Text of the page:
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    The Brilliance Of Homemade Bouillon

    By Whitney Casser

    %uFFFDNo, I’m not talking about playing the market. What I’m suggesting is actually a very safe, risk-free venture, and one that will make mealtime a lot easier. After years of feeding my growing family, I’ve learned the importance of a well-stocked pantry. One ingredient that I bet we all use frequently is stock.—

    That’s where the brilliance of homemade bouillon comes into play. You don’t have to worry about freezer or fridge space to keep a ton of vegetable stock on hand. The original idea came to me from another food blogger, Heidi Swanson of 101 Cookbooks. As she explains, this technique is basically preserving chopped up vegetables with salt—a lot of salt, but not worry because the paste is a concentrate that you dilute with boiling water. I took her cue on some of the ingredients—the sun-dried tomatoes really rounded out the flavor. While I love fennel and cilantro, I left them out because they are pretty strong and I wanted a more subtle bouillon that would result in a more universal stock, though I suspect hers would be perfect in Mexican and Asian dishes. I also decided to add some cremini mushrooms, a.k.a. baby bellas, to give it an earthy undertone.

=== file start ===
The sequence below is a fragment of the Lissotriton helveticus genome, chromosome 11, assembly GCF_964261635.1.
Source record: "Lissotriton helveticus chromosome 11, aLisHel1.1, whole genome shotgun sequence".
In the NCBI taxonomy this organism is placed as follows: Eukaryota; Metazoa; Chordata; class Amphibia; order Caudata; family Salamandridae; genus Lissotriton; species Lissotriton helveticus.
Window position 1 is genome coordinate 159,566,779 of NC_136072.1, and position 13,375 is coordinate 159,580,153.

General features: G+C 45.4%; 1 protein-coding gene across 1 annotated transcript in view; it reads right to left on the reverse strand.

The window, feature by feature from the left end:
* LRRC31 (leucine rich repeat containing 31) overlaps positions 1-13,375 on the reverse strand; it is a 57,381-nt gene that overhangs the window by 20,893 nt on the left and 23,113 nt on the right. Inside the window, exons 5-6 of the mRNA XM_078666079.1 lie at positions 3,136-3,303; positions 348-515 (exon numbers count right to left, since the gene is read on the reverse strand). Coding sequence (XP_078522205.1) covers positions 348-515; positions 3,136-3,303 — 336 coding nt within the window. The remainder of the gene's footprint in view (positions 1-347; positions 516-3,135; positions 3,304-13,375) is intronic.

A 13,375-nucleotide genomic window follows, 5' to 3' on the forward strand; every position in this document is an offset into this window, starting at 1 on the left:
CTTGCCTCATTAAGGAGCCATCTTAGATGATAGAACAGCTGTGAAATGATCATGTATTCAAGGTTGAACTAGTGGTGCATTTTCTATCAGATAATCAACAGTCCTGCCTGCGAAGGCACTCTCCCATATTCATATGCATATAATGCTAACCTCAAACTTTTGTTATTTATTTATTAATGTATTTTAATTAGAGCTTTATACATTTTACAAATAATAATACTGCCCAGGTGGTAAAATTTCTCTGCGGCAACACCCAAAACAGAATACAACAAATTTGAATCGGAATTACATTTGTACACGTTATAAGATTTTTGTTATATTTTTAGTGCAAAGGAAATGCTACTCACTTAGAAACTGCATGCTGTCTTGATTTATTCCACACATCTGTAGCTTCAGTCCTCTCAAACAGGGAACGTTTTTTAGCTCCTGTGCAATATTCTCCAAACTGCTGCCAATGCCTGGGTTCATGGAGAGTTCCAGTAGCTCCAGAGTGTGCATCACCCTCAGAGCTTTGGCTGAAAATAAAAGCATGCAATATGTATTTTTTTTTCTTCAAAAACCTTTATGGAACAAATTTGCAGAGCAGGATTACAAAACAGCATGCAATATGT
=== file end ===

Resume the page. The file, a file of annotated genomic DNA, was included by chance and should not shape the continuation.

All you need is room to store the one-quart of bouillon this recipe makes and you’ll have 48 quarts of homemade vegetable stock at your beck and call. Depending on which brand you normally buy, that’ll shave over $150 off your grocery bill in the long run. It’ll also leave you with a tastier base for soups, risottos, and more.

    Homemade Vegetable Bouillon
    makes one quart (4 cups)

     

    Yes, this recipe really does need 7 ounces of salt. Remember, you’re curing the vegetables, and the salt ensures they do not go rancid. I’ve noted to use a measured teaspoon for each cup of prepared bouillon, but if you’re like me and prefer to dip in with one of your normal serving teaspoons, you will definitely need to add more water. Play around until you find the right ratio, since all silverware teaspoons are not created equal. And one last note—I have a monster Cuisinart (really, it’s 11 cups), so you may need to make this in two batches if you own a smaller food processor.

     

    4 carrots, trimmed, scrubbed & cut into large pieces

    3 celery ribs, cut into 1/2-inch pieces

    1 leek, white part only, sliced

    1 small onion, peeled & quartered

    10 sun-dried tomato halves

    1 1/2 cups cremini mushrooms (caps & stems), cleaned & quartered

    2 cloves garlic

    generous handful of fresh parsley, including stems

    7 ounces salt

    1 teaspoon black peppercorns

    Add all ingredients to the bowl of a food processor and pulse until it forms a wet paste and is well combined. Store in an airtight container in the refrigerator, or separate into smaller portions to store in the freezer. To use, combine one measured teaspoon with one cup boiling water.

    –Jennifer Perillo, InJenniesKitchen.com

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